"The school system was (and still is) one of the best in the nation." The community’s pride in its excellence in education was reflected in its motto: "A community is known by the schools it keeps." However, the disparity in academic achievement was glaring; for instance, in one high school graduation class of 400 students evenly divided between Blacks and Whites, 156 of the Whites graduated with honors while 5 Blacks did so.

This was reported in a newspaper article in 1997 and that publicity caused the school board and community leaders to commission John Ogbu to do an eight- month ethnographical study.

Professor Ogbu observed and documented what he had seen elsewhere with Black students, namely, "disengagement from academic work, inability to focus on the task at hand, blaming teachers for their failure, and having low academic expectations of themselves."

He concentrated on "the beliefs and behaviors within the minority community" that caused the disengagement and the resulting poor record of academic achievement. These beliefs and behaviors included the "Norm of Minimum Effort" and excuses like "It’s not cool to show you’re smart", "I’m bored with uninteresting courses", "Motivate me if you want me to learn," etc.

John H. McWhorter, a young Black linguist at Berkeley, wrote Losing the Race while John Ogbu was doing the Shaker Heights study. McWhorter contends –

"Black America is currently caught in certain ideological holding patterns that are today much, much more serious barriers to black well-being than is white racism, and constitute nothing less than a continuous, self-sustaining act of self-sabotage." He then identifies the three major manifestations that create an "ideological sea of troubles".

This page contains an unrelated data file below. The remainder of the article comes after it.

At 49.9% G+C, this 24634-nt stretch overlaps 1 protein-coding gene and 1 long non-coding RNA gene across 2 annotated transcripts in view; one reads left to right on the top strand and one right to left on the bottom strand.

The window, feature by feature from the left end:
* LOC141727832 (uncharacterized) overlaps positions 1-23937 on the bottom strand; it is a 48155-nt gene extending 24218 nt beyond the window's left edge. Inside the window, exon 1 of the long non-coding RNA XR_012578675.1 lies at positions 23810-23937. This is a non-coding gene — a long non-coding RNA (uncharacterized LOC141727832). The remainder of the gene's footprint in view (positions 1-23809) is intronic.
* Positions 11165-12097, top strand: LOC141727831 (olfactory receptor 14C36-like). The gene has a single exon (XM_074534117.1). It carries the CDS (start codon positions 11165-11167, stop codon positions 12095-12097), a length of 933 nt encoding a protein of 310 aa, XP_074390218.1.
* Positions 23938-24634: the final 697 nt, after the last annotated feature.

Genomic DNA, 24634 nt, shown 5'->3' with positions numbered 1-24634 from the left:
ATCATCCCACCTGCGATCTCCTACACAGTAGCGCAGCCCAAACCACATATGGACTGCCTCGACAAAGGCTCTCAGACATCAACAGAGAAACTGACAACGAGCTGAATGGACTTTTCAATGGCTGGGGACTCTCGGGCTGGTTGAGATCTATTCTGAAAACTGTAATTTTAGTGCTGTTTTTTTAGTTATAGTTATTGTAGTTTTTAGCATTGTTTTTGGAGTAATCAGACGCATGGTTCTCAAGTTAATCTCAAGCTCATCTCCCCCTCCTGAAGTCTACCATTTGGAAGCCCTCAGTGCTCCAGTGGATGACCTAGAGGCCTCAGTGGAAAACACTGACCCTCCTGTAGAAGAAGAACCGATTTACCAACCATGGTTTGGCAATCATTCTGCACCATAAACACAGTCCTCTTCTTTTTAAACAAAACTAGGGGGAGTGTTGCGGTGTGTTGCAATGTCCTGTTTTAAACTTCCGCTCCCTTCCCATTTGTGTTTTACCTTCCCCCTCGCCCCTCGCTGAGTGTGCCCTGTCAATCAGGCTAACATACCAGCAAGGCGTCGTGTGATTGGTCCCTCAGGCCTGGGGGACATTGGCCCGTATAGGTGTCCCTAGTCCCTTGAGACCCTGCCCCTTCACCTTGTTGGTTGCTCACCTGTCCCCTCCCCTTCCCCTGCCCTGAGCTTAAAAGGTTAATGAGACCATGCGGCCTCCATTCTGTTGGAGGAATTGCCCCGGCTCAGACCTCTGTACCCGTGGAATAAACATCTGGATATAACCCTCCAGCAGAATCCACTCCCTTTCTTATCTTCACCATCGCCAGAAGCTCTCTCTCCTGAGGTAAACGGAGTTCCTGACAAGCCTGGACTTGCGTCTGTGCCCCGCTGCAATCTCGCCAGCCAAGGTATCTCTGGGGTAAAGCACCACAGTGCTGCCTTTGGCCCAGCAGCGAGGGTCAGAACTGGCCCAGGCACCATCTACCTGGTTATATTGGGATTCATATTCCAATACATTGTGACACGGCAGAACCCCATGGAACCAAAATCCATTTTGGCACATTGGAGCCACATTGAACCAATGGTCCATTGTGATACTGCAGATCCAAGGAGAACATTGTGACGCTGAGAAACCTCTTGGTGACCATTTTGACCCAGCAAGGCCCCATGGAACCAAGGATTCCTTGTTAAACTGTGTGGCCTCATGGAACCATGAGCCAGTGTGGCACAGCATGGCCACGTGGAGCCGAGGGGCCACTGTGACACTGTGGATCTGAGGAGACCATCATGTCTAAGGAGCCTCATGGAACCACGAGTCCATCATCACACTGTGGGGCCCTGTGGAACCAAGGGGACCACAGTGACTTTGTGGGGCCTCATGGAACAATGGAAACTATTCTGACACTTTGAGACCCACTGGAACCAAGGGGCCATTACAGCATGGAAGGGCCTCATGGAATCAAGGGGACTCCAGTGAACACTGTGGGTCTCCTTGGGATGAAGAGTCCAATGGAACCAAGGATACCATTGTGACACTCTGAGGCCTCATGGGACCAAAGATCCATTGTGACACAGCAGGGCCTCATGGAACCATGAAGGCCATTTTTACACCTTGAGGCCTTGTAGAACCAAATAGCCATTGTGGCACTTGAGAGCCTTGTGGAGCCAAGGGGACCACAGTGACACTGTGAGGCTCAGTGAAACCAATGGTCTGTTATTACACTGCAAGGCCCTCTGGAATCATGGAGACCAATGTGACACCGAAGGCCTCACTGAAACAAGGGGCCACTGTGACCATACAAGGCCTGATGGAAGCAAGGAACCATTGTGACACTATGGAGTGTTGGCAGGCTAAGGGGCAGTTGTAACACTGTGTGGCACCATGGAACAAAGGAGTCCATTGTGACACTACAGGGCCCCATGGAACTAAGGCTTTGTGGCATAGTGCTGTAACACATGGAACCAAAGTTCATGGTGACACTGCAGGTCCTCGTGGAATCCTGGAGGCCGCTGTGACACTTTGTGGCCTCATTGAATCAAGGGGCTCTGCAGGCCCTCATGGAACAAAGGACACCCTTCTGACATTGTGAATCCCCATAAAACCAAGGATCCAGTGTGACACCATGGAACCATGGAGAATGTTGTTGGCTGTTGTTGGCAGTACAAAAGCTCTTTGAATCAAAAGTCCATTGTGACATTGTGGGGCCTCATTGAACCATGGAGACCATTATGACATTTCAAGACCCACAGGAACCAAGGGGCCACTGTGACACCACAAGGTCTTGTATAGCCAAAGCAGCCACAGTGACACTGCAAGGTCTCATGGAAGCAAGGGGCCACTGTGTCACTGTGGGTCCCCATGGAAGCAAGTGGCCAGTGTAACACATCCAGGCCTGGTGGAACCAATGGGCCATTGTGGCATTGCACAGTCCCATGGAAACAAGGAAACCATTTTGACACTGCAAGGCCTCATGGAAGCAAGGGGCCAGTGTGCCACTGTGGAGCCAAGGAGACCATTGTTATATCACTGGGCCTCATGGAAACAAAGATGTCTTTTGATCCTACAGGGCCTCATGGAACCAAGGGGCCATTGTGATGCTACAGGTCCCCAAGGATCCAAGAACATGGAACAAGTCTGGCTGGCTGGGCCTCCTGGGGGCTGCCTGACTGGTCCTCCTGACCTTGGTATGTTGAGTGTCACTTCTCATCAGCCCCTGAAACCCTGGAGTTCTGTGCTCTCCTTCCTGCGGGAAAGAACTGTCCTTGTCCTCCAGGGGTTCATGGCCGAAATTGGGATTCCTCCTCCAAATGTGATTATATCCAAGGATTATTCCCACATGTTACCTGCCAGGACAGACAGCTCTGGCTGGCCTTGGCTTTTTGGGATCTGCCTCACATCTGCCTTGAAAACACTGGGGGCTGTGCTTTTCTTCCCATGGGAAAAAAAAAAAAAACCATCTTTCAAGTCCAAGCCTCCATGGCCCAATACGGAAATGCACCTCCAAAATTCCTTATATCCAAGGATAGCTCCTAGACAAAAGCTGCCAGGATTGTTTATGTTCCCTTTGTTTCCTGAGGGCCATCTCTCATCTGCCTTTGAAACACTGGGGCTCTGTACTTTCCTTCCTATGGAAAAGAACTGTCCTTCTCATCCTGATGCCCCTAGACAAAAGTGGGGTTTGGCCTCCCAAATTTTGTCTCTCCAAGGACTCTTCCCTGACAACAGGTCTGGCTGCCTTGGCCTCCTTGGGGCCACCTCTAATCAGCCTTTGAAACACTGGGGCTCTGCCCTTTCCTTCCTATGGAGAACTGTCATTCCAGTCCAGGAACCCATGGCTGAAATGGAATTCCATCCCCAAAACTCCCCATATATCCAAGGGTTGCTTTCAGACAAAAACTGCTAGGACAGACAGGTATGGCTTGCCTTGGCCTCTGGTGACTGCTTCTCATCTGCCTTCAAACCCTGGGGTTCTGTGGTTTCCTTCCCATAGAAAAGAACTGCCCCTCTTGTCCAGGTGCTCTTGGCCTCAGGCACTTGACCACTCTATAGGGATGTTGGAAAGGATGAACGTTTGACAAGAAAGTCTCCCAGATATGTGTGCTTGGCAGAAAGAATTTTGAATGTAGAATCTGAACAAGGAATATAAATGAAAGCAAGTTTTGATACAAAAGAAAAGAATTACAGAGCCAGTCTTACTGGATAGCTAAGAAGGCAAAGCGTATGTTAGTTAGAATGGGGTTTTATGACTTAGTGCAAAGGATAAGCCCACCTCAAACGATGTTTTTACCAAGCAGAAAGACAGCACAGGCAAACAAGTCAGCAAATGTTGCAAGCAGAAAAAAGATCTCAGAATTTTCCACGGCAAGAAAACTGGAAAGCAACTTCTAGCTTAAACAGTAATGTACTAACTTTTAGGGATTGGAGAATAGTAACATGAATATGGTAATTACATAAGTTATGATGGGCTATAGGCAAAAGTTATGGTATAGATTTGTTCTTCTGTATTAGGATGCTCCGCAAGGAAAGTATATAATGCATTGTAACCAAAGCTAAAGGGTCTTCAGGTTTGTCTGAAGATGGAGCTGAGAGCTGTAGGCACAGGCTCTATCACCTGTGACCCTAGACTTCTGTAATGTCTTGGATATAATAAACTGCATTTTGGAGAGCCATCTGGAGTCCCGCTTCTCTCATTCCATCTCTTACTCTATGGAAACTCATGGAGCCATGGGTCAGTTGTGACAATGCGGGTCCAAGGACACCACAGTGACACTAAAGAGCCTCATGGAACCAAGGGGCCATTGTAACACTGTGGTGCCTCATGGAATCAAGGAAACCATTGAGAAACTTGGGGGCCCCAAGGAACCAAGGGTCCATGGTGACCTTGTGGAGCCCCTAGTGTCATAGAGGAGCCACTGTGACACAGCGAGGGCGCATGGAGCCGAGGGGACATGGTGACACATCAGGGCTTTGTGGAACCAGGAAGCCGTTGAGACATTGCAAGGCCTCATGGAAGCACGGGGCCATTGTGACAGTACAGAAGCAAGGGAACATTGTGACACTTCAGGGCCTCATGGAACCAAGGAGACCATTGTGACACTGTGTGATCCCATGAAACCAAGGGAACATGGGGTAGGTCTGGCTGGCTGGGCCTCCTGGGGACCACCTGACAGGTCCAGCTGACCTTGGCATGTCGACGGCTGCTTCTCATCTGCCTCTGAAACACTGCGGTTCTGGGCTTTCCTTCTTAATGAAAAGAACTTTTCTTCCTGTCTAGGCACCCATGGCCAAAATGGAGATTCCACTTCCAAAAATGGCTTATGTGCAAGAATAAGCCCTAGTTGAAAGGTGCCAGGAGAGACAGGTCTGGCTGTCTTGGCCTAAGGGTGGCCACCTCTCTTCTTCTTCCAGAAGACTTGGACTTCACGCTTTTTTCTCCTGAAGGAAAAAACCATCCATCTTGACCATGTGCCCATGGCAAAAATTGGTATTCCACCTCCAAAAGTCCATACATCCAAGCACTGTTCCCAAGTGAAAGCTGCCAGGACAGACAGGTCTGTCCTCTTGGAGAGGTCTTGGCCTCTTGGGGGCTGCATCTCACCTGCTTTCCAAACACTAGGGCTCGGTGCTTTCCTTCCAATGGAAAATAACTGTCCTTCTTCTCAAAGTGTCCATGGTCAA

1. The Cult of Victimology treats "victimhood not as a problem to be solved but as an identity to be nurtured… [It] encourages the black American from birth to fixate upon remnants of racism and resolutely downplay all signs of its demise. Black Americans too often teach one another to conceive of racism not as a scourge on the wane but as an eternal pathology changing only in form and visibility, and always on the verge of getting not better but worse."

2. Separatism "encourages Black Americans to conceive of black people as an unofficial sovereign entity, within which the rules other Americans are expected to follow are suspended out of a belief that our victimhood renders us morally exempt from them."

3. Anti-intellectualism is a tendency founded "in the roots of the culture of poverty and disenfranchisement" that "has now become a culture-internal infection nurtured by a distrust of the former oppressor." He demonstrates that it is the root cause of the notorious lag in black students’ grades and test scores regardless of class or income level and not the unequal distribution of educational resources.

Many Bahamians may find these comments disturbing and they may question their relevance to the Bahamas. But…they can be a useful reference in an examination of Bahamian culture as it affects learning. This in turn will help determine what education reforms shall be implemented or whether they are likely to be effective.

Click here to download a pdf document of this commentary.

Help support The Nassau Institute